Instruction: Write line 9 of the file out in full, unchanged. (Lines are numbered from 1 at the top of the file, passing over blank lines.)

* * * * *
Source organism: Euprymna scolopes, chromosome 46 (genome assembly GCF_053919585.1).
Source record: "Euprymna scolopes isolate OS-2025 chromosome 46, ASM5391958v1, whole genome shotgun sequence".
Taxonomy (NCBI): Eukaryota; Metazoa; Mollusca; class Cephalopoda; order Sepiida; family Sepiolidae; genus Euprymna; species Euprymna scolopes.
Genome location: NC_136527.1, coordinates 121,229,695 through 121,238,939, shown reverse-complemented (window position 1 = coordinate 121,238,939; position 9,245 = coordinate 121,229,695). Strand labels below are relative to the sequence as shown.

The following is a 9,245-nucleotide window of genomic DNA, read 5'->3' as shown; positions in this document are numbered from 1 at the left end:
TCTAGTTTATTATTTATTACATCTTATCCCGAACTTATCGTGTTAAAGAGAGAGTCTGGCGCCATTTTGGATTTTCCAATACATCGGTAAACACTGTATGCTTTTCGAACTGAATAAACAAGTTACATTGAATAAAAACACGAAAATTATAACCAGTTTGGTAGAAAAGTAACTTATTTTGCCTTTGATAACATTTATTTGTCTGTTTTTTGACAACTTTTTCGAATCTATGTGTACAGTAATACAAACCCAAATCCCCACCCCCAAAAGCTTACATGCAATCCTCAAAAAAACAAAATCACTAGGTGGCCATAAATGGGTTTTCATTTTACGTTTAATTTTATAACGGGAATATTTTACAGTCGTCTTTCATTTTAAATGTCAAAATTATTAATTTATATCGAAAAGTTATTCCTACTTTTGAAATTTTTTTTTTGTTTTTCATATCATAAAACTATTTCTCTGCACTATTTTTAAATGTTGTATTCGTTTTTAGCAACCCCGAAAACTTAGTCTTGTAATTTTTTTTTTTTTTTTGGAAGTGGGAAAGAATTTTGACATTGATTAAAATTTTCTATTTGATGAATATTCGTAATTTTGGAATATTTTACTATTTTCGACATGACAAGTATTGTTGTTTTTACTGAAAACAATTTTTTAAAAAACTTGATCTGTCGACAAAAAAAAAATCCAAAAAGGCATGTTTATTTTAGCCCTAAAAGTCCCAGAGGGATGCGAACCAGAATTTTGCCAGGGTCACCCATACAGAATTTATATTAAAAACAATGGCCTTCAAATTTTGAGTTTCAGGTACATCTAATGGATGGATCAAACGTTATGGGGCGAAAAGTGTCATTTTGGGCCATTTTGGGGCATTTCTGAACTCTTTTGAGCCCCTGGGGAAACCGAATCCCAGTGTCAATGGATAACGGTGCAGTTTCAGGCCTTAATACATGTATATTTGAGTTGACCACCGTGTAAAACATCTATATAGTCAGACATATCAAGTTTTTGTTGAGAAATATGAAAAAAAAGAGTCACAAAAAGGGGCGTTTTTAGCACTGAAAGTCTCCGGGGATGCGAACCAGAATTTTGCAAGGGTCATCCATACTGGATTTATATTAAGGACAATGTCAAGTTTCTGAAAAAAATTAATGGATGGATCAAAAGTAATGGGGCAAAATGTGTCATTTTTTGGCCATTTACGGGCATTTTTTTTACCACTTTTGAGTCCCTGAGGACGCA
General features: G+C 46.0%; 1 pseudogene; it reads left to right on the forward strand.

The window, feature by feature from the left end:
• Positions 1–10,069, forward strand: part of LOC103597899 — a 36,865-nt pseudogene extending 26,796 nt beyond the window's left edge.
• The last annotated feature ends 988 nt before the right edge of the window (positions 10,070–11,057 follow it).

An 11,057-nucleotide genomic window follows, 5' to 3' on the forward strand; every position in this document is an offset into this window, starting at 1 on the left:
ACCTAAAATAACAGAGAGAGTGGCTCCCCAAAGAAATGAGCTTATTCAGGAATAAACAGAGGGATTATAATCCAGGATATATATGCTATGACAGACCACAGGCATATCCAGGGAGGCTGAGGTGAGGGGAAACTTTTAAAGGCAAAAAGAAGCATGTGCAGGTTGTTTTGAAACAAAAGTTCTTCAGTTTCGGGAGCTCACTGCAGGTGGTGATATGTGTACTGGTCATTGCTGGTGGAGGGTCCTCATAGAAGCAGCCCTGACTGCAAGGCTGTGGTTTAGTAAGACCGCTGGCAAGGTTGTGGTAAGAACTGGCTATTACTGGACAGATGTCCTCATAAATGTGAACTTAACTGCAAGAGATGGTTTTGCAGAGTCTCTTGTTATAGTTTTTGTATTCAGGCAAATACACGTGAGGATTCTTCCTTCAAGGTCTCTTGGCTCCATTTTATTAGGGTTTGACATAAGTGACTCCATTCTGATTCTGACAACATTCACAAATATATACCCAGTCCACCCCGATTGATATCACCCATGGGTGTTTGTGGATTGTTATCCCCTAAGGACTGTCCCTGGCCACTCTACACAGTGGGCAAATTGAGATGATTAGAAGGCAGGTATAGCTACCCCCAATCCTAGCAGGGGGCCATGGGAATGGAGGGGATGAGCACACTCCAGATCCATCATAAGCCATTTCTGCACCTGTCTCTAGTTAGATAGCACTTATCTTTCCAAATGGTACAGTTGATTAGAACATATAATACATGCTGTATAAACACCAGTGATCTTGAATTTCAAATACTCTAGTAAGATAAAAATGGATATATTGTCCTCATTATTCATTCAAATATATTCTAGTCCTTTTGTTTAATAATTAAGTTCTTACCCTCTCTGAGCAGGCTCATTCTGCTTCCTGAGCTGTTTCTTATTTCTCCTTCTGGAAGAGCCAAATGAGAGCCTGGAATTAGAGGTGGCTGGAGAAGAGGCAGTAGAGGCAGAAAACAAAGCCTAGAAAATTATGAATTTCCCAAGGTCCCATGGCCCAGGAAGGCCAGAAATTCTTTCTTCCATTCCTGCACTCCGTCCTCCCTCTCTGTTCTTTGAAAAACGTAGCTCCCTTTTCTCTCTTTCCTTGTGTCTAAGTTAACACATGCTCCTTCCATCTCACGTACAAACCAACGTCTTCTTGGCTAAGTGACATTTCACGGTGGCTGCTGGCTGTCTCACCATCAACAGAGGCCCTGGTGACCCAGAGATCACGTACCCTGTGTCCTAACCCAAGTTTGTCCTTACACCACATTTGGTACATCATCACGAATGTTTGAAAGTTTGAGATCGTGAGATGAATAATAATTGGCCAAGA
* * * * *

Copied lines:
• Positions 1–10,069, forward strand: part of LOC103597899 — a 36,865-nt pseudogene extending 26,796 nt beyond the window's left edge.